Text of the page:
Cannes, France-While program sales were again the focus of the recent MIPCOM television market here, a number of global broadcast and multichannel programmers used the gathering to announce channel launches, beef up their global online presence or address significant regulatory issues.
During the show, which attracted more than 11,700 visitors and a record number of exhibitors, Playboy Television International announced plans to launch its network on the Polsat direct-to-home and cable package of channels in Poland in April.
Marc Zand, Playboy TV International's vice president of business and legal affairs, said the company has worked to significantly expand its European presence. Over the last month, Playboy TV launched in the Benelux region and in France, where its programming is now available on Kiosque, the pay-per-view service of digital DTH platform CanalSatellite.
Maria Komodikas, senior vice president and general manager of A & E Television Networks International, said The History Channel would become a full, 24-hour-a-day network in Latin America on Oct. 17. And History's branded block of programming in Australia will convert to a full 24-hour network in Australia on Foxtel's Entertainment Plus Tier package in early December.
So far this year, Komodikas said, History has expanded the reach of its full-time channels or branded programming blocks by 48 percent, to 111 million households in 63 countries.
Attendance by new-media, broadband and Internet companies-which, for the first time, had their own pavilion-was up dramatically from last year. Several more traditional TV companies also used the market to expand their international presence in the online and broadband arena.
Didier Bellens, the CEO of RTL Group, Europe's largest free-to-air broadcaster, said his company hopes to leverage the success of its Web sites-which currently tally 150 million page views a month-to create new broadband services.
As part of that initiative, RTL has talked to cable operators and broadband providers about possible alliances that could lead to new services or thematic channels, Bellens said.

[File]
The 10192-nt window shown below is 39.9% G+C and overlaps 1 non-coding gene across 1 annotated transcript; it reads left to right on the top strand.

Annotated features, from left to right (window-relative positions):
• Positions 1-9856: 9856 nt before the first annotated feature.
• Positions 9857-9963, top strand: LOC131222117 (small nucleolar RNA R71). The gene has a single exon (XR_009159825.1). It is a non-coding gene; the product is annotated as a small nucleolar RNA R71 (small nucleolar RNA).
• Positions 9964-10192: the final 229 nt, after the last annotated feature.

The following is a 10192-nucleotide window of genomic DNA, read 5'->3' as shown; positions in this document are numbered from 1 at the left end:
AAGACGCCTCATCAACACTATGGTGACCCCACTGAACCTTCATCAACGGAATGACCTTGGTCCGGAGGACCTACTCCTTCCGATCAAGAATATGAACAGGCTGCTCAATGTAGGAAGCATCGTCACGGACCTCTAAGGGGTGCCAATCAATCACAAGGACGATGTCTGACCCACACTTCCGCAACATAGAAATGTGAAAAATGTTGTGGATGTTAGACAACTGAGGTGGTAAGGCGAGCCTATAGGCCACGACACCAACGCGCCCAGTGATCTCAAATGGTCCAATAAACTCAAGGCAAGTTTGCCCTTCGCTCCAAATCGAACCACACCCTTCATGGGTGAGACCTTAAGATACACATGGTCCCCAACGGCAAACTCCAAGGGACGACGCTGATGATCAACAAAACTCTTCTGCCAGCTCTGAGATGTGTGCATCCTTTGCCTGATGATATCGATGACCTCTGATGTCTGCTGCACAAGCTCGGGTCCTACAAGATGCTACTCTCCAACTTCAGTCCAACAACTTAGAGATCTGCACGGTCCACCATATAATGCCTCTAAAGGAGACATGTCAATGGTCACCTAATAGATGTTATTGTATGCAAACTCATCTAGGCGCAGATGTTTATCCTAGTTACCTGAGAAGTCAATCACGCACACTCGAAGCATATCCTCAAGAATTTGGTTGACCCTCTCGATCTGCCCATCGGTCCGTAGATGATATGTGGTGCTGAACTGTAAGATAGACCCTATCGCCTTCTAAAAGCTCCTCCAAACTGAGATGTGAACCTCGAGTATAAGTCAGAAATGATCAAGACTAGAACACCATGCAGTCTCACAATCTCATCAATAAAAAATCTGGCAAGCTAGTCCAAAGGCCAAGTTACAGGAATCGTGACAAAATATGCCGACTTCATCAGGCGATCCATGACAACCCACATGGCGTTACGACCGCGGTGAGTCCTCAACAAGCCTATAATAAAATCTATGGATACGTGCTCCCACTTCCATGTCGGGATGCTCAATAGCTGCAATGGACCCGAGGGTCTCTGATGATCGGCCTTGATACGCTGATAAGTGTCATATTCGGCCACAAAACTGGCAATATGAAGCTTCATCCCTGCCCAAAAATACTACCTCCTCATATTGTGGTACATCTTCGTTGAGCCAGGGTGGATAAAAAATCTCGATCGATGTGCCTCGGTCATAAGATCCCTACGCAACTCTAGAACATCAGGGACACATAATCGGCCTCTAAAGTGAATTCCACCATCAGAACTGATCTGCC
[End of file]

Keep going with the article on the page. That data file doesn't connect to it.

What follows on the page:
Increasingly, programmers use the market to boost their new-media operations. Jane Kitson, the vice president of international Web operations for Discovery Communications Inc.'s Discovery.com, said her company now has nation-specific Web sites in 13 languages. It has cut "about 100" deals for local content on its international sites.
"In the last few weeks, we've launched local sites in Dutch, Swedish and Danish," she said, adding that Discovery will have a Web site in Norwegian and French by the end of the year.
Amid the generally upbeat mood, two trade groups-the Cable and Satellite Channel Association in France (ACCeS) and Italy's Association of Thematic Channels (ACTI)-used the market to discuss some regulatory issues that cloud the industry's future. They also announced plans to create the European Association of Thematic Channels.
The EATC will represent the programmers' interests before the European Commission in Brussels and other regional governing bodies.
ACCeS, which was established in 1997, now has about 45 members, while ACTI, which was founded in 1998, represents 22 niche networks.
Guillaume Gronier, the ACCeS delegate general noted that French thematic channels transmit more than 330,000 hours of programs per year. Currently, thematic networks attract about 7 percent of the audience in France, with a 30 percent share among the 5.5 million homes that subscribe to cable or satellite systems.
FRENCH RELIEF WANTED
ACCeS members argue the regulatory systems in France and the European Community do not reflect the growing importance of these channels, and in many cases they discriminate against thematic networks-particularly those that operate only in one European territory.
"The current legislation in France poses an obstacle to their continued development," said Claude-Yves Robin, the director general of Canal J in France and a former president of the ACCeS. He and other members of the association would like to see changes in the rules regarding home shopping, advertising and programming in France and across Europe.
ACCeS also hopes to improve the advertising climate for thematic channels. It announced a broad-based initiative to work with audience-measurement agency Mediametrie to create better ratings for the channels.
Details of the new research are still being worked out, but the industry hopes to have the first French ratings available in the summer of 2001.
Finally, on the programming sales side, most companies said they saw continued strong demand for their product. E! Entertainment Television announced new program sales to Australia, while Discovery reported deals in both Latin America and Asia.
Though building the networks remains Discovery's main international objective, vice president of programming and sales operations Rex Recka said the programmer has put an increased emphasis on program sales this year. And that strategy has paid off in increased revenue.
"We are looking at more flexible and innovative ways to window our product," he said.
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